Margo Wade-LaDrew’s voice tips into reverence when she talks about the MLK, Jr. African American Heritage Rodeo of Champions, which took place on Jan. 15 at the National Western Stock Show in Denver.
Wade-LaDrew is the national sponsorship and development director of the only Black rodeo in the world. It’s named after Bill Pickett, a Black cowboy renowned for inventing the sport of steer wrestling. (His technique for subduing a steer involved grabbing its horns, twisting its head and biting its nose or lower lip, according to the National Rodeo Hall of Fame.) His namesake rodeo was founded in 1984, by entertainment producer Lu Vason who is credited with assembling the group that would become The Pointer Sisters.
Today, the rodeo’s producer-promoter is Valerie Howard-Cunningham, Vason’s widow and the sole Black woman owner and promoter of a touring rodeo circuit. And it’s populated by Black cowboys and cowgirls, from the bronc riders to the barrel racers to the “peewee mutton busters” invited to grab onto a sheep’s wooly coat and hang on like they mean it.
That last part is important “because for so long, Black cowboys and cowgirls were overlooked,” says Howard-Cunningham. “So Lu created the Bill Pickett to address the injustice that they weren’t allowed to showcase their skills on the platforms they should have been on.” The circuit has six stops: Denver, Memphis, Oakland, Los Angeles, Atlanta and the finals in Washington D.C.
What most people don’t realize, says Wade-LaDrew, “is that Bill Pickett is the longest-running Black family touring event ever created. Before the rodeo, there was only the Ringling Brothers circus and that wasn’t diverse. What Lu created 40 years ago was a traveling family event that gave Black people something to look forward to every year.”
These days, “we have four to five generations of families involved in Bill Pickett and that’s not going to go away,” Howard-Cunningham added. “They’ve raised their kids, grandkids and great grandkids in rodeo, teaching them the skills of horsemanship, taking care of horses and developing riding and event skills. Kids that are brought up in this rodeo world, they love it. I have one young contestant, he’s 14, and I asked him why do you do this? He said because there’s an opportunity for me to make history that nobody else has. When you hear that you know what we’re doing in our rodeo is having an impact in society, creating a foundation for generations to come.”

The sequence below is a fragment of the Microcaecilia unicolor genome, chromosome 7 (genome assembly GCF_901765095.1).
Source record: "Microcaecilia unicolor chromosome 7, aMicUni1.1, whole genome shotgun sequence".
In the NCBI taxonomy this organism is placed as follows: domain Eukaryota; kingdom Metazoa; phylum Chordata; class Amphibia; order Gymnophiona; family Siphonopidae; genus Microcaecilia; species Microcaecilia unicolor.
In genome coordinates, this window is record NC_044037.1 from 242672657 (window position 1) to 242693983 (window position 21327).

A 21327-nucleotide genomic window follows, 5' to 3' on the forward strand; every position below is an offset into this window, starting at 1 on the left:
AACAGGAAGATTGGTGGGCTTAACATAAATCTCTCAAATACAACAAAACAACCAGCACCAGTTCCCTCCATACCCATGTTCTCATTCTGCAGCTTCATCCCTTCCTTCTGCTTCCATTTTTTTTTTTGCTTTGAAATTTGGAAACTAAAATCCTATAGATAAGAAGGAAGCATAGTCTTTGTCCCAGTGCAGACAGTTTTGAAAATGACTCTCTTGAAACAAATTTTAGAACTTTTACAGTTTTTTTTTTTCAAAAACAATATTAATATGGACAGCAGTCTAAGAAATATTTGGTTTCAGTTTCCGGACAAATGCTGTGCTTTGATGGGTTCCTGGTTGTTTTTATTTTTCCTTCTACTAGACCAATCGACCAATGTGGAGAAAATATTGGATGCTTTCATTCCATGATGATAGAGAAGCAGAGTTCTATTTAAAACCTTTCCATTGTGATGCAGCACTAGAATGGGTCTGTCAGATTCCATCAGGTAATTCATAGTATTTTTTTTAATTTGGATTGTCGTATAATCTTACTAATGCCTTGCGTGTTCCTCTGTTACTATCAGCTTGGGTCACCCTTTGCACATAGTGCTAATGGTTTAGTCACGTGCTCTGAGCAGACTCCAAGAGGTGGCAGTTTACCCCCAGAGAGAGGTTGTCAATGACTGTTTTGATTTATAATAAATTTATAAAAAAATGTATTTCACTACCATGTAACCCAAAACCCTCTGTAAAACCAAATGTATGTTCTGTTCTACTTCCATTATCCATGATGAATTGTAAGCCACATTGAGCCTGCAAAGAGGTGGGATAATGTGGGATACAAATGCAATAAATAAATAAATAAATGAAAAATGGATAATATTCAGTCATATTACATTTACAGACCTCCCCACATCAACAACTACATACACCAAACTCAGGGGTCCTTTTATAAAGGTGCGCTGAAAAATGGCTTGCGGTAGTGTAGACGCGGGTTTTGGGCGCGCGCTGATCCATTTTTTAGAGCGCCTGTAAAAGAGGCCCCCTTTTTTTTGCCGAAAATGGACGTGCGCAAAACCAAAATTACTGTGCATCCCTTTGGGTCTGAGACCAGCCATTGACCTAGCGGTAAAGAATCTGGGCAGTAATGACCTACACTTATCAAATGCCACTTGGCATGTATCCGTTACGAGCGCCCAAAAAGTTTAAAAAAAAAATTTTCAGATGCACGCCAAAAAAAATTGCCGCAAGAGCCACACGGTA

LEFT: Calf roping participants compete Jan. 15 at the MLK, Jr. African American Heritage Rodeo. RIGHT: Spectators and participants watch bull riding from a monitor. (Olivia Sun, The Colorado Sun via Report for America)
ABOVE: Calf roping participants compete Jan. 15 at the MLK, Jr. African American Heritage Rodeo. BELOW: Spectators and participants watch bull riding from a monitor. (Olivia Sun, The Colorado Sun via Report for America)
Colorado Sun photographer Olivia Sun captured images of the MLK, Jr. African American Heritage Rodeo, which Wade-LaDrew said 7,500 “majority Black people” attended.
“We’ve been doing the MLK rodeo for 18 years,” she added. “It’s a special tribute to Dr. King and his accomplishments because of all he wanted for unity and justice for people. We want everybody to embrace our unique background and celebrate the strength found in our diversity. Dr. King teaches us that our differences should be bridges.”
LEFT: Kortnee Solomon and Paris Wildburd watch breakaway roping. RIGHT: Sadie Jackson of Centennial, Colo., competes in barrel racing. (Olivia Sun, The Colorado Sun via Report for America)
ABOVE: Kortnee Solomon and Paris Wildburd watch breakaway roping. BELOW: Sadie Jackson of Centennial, Colo., competes in barrel racing. (Olivia Sun, The Colorado Sun via Report for America)
Type of Story: News
Based on facts, either observed and verified directly by the reporter, or reported and verified from knowledgeable sources.